Steve Bannon’s horoscope

He’s risen from being Donald Trump’s campaign manager, to being the President’s most trusted advisor and political strategist.
We don’t have his exact birth data, but nevertheless Steve Bannon’s horoscope offers a few insights, and it connects powerfully with Trump’s horoscope.

Bannon was born November 27th, 1953, in Norfolk, Virginia. We don’t have a birth time, so let’s do the usual thing and set his horoscope for noon.

Steve Bannon's horoscope

First thing I notice here is Mercury conjunct (next to) Mercury in Scorpio, shown by the blue oval above.

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Fate, free will and astrology

It’s the question that has fascinated humanity for thousands of years: are our lives ‘fated?’ In other words, are our lives and things that occur in our lives already ‘set up’ from the moment we are born?

And what about ‘free will’? How much do we have?

The ‘fated’ view takes the position that our lives are scripted and pre-determined by divine intelligence. Our lives in this world follows a plan, like a script or musical score. One that starts to play in an orderly fashion from the moment we’re born, no matter how ‘random’ our lives may appear.

We are given a unique journey, born into certain circumstances to fulfil our mission, our spiritual plan.

This fated view is that we don’t have all that many choices, despite appearances to the contrary.

This ‘pro-fate’ position was more prevalent in ancient times. Some even welcomed it. The stoic philosopher Seneca, for instance. He welcomed knowing one’s fate, considering it useful and liberating. Knowing one’s fate provided certainty and therefore security.

Ancient astrologers certainly used a range of highly complex techniques (largely forgotten today) to describe and predict a person’s future. They knew from birth, for instance, that Nero would be a ‘monster’ of a ruler. And so he was. You can read more about this worldview in The Fated Sky, by Benson Bobrick.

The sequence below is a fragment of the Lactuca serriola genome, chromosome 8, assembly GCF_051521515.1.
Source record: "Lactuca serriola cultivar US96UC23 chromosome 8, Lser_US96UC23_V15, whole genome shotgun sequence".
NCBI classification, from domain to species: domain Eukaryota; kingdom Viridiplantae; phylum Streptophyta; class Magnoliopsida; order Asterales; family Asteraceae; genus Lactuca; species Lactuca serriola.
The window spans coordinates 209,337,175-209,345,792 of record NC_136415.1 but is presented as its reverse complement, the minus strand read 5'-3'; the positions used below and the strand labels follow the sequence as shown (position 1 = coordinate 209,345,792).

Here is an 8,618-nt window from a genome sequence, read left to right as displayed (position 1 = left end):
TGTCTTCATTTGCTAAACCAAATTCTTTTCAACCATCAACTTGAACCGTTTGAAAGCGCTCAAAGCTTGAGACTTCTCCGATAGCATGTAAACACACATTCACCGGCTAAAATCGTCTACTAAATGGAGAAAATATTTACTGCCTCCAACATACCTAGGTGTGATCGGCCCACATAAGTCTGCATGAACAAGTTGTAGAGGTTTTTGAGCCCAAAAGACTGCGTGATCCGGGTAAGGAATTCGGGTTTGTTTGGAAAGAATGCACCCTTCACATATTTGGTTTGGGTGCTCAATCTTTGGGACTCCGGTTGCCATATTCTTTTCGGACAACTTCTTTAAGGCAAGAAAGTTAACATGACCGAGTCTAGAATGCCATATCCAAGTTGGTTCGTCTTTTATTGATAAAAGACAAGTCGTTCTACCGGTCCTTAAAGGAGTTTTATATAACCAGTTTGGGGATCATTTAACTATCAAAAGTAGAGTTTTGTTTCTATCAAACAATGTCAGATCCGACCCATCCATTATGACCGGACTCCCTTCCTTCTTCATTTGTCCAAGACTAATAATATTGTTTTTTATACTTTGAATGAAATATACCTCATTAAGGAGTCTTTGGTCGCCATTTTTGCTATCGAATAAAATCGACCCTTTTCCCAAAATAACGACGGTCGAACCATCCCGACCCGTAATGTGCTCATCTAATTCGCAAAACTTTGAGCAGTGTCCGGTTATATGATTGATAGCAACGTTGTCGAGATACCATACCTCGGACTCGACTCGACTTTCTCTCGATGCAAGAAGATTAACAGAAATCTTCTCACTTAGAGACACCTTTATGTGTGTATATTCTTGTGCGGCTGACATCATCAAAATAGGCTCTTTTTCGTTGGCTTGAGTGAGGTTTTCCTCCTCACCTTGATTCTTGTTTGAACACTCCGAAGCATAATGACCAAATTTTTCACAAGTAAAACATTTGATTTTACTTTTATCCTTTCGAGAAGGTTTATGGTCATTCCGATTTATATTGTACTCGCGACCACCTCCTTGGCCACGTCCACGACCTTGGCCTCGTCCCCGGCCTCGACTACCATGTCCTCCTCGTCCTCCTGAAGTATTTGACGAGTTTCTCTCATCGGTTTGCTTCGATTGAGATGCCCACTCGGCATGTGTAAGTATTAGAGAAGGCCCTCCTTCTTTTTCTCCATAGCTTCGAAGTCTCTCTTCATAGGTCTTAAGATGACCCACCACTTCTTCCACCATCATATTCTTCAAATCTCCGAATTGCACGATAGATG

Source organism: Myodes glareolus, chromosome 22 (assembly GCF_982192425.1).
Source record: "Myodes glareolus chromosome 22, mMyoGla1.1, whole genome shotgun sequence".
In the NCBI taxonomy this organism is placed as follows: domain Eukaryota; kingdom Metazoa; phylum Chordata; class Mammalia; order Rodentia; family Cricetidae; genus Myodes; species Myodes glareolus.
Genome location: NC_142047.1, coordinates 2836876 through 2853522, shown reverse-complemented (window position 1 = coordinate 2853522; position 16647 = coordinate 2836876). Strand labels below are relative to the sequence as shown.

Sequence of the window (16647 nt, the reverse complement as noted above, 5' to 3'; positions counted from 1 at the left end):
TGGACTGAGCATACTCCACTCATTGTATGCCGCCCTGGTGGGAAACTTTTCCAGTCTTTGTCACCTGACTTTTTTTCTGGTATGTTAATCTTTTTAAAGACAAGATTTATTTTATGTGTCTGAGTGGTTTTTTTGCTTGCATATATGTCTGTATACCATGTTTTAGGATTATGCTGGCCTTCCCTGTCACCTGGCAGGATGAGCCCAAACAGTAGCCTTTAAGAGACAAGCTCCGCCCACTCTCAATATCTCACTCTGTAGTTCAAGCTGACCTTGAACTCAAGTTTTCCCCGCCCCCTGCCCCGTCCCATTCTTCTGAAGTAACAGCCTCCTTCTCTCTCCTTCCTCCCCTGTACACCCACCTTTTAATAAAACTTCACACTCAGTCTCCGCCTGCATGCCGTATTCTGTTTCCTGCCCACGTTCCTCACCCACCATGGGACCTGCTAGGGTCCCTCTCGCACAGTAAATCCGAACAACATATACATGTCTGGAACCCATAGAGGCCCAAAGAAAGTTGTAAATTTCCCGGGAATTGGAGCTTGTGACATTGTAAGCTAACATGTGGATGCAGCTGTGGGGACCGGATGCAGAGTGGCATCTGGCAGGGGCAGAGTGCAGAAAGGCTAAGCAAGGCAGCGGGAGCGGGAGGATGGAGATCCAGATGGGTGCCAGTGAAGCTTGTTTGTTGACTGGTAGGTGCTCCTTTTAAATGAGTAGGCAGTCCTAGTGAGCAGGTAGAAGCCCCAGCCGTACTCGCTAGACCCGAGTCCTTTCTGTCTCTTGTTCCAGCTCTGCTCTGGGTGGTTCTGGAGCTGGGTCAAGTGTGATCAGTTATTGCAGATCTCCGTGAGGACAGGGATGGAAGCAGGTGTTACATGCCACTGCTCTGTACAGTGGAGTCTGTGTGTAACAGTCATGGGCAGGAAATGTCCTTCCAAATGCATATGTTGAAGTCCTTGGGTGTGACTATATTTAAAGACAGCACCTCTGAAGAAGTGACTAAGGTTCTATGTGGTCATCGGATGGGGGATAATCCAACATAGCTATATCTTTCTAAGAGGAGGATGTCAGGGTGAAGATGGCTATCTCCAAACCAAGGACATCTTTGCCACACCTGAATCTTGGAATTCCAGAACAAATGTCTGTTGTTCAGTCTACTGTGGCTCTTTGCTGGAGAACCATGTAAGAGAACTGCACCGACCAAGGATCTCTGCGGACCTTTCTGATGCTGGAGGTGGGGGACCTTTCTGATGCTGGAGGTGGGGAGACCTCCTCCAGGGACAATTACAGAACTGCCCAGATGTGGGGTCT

Bobrick’s book also mentions other situations where key life events were accurately predicted many years in advance. And so if this level of sophisticated prediction was possible, then surely (so the argument goes) our lives are indeed ‘fated’.

In contemporary Western society, the prevailing view leans more heavily towards the ‘free will’ end of the fate-free will axis.

A free will advocate argues that we might be born with predispositions (height, culture, etc), but what we do with them is up to us. Our lives are ours to fashion as we see fit. Accidents happen, and we have our ups and downs. But ulimately, it’s up to us.

Modern pyschological astrology qualifies this free will worldview by pointing out that events seem to coincide with certain planetary configurations such as transits, solar arcs and secondary progressions.

This moderate view acknowledges life has some fated elements. But still acknowledges free will as a central part of our lives.

My current view is that fate and free will operate at the same time. It’s not ‘either or’. My inspiration for this comes from an unlikely source.

One of Thomas Aquinas‘ teachers was Albertus Magnus. And Albertus wrote a book about astrology, Speculum Astronimiae.

In a nutshell, what Albertus says is that unconscious and instinctual people are more subject to fate. People with conscious intelligence had more choice, more free will.

And I tend to agree.